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Korea and Italy Hold a Symposium on Landslide Early Warning Technology

  • Writeradmin
  • Date2016-03-25
  • Hit2071
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Korea and Italy Hold a Symposium on Landslide Early Warning Technology 

 

- Presenters from landslide disaster research institutes in Korea and Italy discuss their latest research.
- Symposium sets the groundwork for science and technology collaboration between the two countries for landslide prediction, observation, and warning.The “Korea-Italy Landslide Early Warning Technology Symposium” was held at the Seoul JW Marriott Hotel on the 14th, sponsored by the Korean Institute of Geoscience and Mineral Resources (KIGAM, President Kyu Han Kim) under the aegis of the Ministry of Science, ICT and Future Planning, the Embassy of Italy in Korea (Ambassador Marco della Seta), and the National Research Council of Science & Technology (Chairman Sangchun Lee). The symposium will take place over two days up to the 15th, with leading experts from Korean and Italian research institutions and universities presenting the outcomes of their latest research related to landslide disasters.

 

The purpose of this symposium was to promote research collaboration between Italy and Korea, as envisioned by the MOU signed in 2014 between Korea’s National Research Council of Science & Technology (NST) under aegis of the Ministry of Science, ICT and Future Planning and Italy’s Consiglio Nazionale delle Ricerche (CNR) as well as the MOU for research collaboration in landslide early warning technology that was signed in 2015 between the Korean Institute of Geoscience and Mineral Resources and the Research Institute for Geo-hydrological Protection (IRPI) under Italy’s CNR.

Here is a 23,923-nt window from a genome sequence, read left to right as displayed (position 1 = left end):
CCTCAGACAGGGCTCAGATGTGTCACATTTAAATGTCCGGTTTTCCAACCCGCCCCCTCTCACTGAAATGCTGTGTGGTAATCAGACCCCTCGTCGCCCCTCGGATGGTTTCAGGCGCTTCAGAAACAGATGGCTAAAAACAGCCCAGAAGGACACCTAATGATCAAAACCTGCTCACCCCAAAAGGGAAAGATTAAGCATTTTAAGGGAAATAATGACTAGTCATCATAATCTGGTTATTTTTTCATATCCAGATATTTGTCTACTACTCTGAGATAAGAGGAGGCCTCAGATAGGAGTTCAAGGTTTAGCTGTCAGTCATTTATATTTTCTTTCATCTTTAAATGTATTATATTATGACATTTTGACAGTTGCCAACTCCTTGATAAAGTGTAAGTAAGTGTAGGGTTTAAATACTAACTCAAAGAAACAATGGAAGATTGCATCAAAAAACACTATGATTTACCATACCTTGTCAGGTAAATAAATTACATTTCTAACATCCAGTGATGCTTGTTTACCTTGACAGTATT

Korea and Italy have respectively conducted a variety of studies regarding landslide disasters. Italy in particular is a country that is globally renowned for its pioneering research in the field of landslide disasters.Similar to the case in Korea, Italy has also suffered repeatedly from landslides of varying scales, small and large, which occur each year according to the conditions of topography, geology, and rainfall. The Italian government classifies landslides as a major natural disaster that threatens the safety of its citizens. Notably, the SANF system (an acronym for Italy’s national early warning system for rainfall-induced landslides operated by IRPI) is reputed to be the best landslide early warning system in the world.

 

Korea has also suffered annually from serious losses of lives and property caused by large scale landslides such as those that occurred in Umyeon-san and the pension in Chuncheon, and in response, there have been ongoing research and development efforts to secure the technology for performing accurate prediction and early warning of landslides. The Korean Institute of Geoscience and Mineral Resources has taken the lead in building a real-time landslide monitoring system in areas with major national parks and conducting active research to develop landslide warning criteria suitable for Korea’s environment.

A total of 10 experts presented at this symposium, representing 9 research institutions and universities in Korea and Italy that specialize in landslide disasters.